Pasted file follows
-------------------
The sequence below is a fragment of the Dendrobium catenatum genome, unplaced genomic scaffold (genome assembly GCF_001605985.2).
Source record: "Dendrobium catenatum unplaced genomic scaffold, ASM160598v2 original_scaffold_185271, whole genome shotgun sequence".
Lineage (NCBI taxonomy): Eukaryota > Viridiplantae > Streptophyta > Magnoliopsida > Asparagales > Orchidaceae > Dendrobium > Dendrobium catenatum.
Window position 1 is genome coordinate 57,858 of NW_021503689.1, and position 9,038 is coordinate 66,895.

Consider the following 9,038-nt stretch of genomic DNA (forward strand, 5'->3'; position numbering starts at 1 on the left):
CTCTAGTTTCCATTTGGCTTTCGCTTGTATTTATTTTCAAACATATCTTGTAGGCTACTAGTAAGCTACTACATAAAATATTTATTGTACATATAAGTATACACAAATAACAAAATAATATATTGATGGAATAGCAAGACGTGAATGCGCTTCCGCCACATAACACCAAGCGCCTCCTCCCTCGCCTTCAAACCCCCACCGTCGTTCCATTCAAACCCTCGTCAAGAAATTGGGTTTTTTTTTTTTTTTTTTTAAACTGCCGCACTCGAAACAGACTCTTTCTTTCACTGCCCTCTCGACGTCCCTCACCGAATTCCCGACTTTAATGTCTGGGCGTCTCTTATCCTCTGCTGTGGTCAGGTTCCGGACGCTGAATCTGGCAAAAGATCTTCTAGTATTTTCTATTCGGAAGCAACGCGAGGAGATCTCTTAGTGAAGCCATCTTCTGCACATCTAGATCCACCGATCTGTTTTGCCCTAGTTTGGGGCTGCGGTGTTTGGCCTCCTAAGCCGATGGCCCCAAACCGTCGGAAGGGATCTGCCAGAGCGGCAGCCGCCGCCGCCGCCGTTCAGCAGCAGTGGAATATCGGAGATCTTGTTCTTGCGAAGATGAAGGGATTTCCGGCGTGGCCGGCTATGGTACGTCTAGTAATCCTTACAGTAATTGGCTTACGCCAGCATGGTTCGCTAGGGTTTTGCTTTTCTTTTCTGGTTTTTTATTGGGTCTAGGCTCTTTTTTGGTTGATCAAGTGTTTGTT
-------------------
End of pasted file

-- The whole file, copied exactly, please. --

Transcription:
The sequence below is a fragment of the Dendrobium catenatum genome, unplaced genomic scaffold (genome assembly GCF_001605985.2).
Source record: "Dendrobium catenatum unplaced genomic scaffold, ASM160598v2 original_scaffold_185271, whole genome shotgun sequence".
Lineage (NCBI taxonomy): Eukaryota > Viridiplantae > Streptophyta > Magnoliopsida > Asparagales > Orchidaceae > Dendrobium > Dendrobium catenatum.
Window position 1 is genome coordinate 57,858 of NW_021503689.1, and position 9,038 is coordinate 66,895.

Consider the following 9,038-nt stretch of genomic DNA (forward strand, 5'->3'; position numbering starts at 1 on the left):
CTCTAGTTTCCATTTGGCTTTCGCTTGTATTTATTTTCAAACATATCTTGTAGGCTACTAGTAAGCTACTACATAAAATATTTATTGTACATATAAGTATACACAAATAACAAAATAATATATTGATGGAATAGCAAGACGTGAATGCGCTTCCGCCACATAACACCAAGCGCCTCCTCCCTCGCCTTCAAACCCCCACCGTCGTTCCATTCAAACCCTCGTCAAGAAATTGGGTTTTTTTTTTTTTTTTTTTAAACTGCCGCACTCGAAACAGACTCTTTCTTTCACTGCCCTCTCGACGTCCCTCACCGAATTCCCGACTTTAATGTCTGGGCGTCTCTTATCCTCTGCTGTGGTCAGGTTCCGGACGCTGAATCTGGCAAAAGATCTTCTAGTATTTTCTATTCGGAAGCAACGCGAGGAGATCTCTTAGTGAAGCCATCTTCTGCACATCTAGATCCACCGATCTGTTTTGCCCTAGTTTGGGGCTGCGGTGTTTGGCCTCCTAAGCCGATGGCCCCAAACCGTCGGAAGGGATCTGCCAGAGCGGCAGCCGCCGCCGCCGCCGTTCAGCAGCAGTGGAATATCGGAGATCTTGTTCTTGCGAAGATGAAGGGATTTCCGGCGTGGCCGGCTATGGTACGTCTAGTAATCCTTACAGTAATTGGCTTACGCCAGCATGGTTCGCTAGGGTTTTGCTTTTCTTTTCTGGTTTTTTATTGGGTCTAGGCTCTTTTTTGGTTGATCAAGTGTTTGTT